Catriona McPherson is a highly successful Scottish author who has become very popular in both sides of the Atlantic. I've enjoyed meeting her at several conventions, and to celebrate the publication of her latest novel, Dandy Gilver & a Spot of Toil and Trouble, I'm delighted to welcome her to this blog with this guest post.
"For the first ten years of my writing career I lived in Scotland, producing books set in Scotland (and one in Leeds) that were published in London. It was so easy. Then, in 2010, I moved to California, added a New York publisher and everything got much more complicado.
For a start, research has to be squashed into a month or so every summer when I’m back in the old country. And that month might be after I’ve turned in the book. Also, I haven’t experienced a British winter for seven years now and need to keep a post-it note on my monitor saying “It’s probably raining!” just to remind me. I can feel sympathy draining away, though, so I’ll move on to the big issue.
The big issue, of course, is the deep chasm in our common language.
One US editor now produces three lists of problem words:
Cultural references. We can usually kill these in the contemporary novels because no book lives or dies on mentions of Ribena, Barnardos or Heartbeat, now does it? In the 1930s, it’s a bit tougher. Pantomines, Punch and Judy shows, the Regional Programme . . . there’s a lot of historical texture in those social details.
Standard differences. These have to be managed with some finesse because fictional British people cannot speak American English. British characters just can’t say “pea coat” when they mean “donkey jacket”, or “stucco” when they mean “harling”. (The answer is usually that the character wears a duffel coat and the house is whitewashed.) Pudding is always a problem, though. Dandy Gilver can’t say “dessert” (My dear!) And clothes are a blimmin’ nightmare. Jumpers and vests, knickers and pants. A novel set in a naturist colony would be a great relief. I do get a bit shirty (no pun intended) because my enjoyment of Lisa Scottoline’s legal thrillers isn’t dented by the fact that every Philly law office seems to have a “credenza” and I’ve got no clue what one is.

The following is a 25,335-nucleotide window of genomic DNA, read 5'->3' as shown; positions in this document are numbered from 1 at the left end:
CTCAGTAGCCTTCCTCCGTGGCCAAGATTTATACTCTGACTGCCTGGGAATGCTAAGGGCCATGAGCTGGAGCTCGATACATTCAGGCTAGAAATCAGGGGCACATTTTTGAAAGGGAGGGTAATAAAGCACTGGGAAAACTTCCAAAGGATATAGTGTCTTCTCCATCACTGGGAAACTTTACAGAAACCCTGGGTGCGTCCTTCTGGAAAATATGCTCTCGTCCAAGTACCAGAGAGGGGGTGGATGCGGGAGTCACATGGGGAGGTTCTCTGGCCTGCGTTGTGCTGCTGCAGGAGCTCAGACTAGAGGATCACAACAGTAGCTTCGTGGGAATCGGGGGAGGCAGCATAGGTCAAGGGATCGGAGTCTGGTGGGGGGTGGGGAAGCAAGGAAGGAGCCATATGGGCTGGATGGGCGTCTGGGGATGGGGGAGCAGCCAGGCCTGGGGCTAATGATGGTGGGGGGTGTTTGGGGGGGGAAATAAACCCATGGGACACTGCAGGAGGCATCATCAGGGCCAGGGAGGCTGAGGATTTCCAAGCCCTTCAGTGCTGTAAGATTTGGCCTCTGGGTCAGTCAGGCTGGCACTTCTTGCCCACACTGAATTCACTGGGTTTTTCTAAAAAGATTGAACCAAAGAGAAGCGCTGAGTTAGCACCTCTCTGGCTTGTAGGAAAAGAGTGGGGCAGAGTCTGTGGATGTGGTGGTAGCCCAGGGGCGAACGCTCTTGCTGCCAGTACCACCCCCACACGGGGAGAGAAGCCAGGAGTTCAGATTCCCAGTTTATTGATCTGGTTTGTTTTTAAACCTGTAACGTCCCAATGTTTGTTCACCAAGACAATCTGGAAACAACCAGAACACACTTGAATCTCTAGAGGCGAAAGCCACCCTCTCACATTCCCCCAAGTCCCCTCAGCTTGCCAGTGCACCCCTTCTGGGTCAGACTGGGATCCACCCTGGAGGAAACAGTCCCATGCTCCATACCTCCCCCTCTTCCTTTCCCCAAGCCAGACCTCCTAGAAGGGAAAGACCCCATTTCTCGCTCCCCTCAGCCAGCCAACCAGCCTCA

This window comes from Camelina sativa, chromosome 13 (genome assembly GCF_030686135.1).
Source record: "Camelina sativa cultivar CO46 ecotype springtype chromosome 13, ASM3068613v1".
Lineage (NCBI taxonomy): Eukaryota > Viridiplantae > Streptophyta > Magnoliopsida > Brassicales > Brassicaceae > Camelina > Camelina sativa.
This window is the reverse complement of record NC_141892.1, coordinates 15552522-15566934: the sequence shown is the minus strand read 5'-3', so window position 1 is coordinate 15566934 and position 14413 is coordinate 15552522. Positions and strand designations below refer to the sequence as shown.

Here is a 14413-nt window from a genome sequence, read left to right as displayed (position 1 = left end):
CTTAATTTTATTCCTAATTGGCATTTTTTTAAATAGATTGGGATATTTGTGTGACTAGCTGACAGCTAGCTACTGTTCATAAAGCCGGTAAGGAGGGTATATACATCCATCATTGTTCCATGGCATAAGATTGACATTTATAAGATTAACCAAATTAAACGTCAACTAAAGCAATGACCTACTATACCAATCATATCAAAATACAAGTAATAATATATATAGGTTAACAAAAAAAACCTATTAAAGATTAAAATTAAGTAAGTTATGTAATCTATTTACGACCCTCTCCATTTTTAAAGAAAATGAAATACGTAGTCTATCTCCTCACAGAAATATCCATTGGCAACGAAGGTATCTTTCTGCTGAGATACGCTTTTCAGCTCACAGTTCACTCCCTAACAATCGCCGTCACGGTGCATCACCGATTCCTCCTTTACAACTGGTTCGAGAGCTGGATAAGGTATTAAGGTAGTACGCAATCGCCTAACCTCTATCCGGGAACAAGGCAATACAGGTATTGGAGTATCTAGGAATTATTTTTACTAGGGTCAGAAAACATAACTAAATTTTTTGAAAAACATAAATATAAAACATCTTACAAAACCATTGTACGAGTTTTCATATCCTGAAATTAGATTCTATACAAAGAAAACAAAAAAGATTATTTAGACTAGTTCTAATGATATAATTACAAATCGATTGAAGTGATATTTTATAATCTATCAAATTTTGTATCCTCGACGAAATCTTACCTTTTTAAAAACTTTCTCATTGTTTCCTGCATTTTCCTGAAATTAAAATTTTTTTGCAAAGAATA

Then there’s the non-standard dialect breenging in, all bolshy, turning the editor crabbit enough to start a stooshie. Here the London editor sometimes gangs up on me with the US editor. We slug it out in an unfair fight. I try to keep as many as I can, especially in the Dandy Gilver novels, because she’s English and can translate for the readers. The editor usually gives a lot of ground but insists on a wee-ectomy. That’s a fair point. It’s quite startling how often Scottish people use the word “wee”, and rarely to mean “small”. I got 86 uses down to 35 last time.
“Wee” aside, I’m interested to know whether readers mind a smattering of unintelligible dialect in books? Or do you even – this would be a great weapon for the next fight – relish it?
And if anyone knows what a credenza is, do tell me.".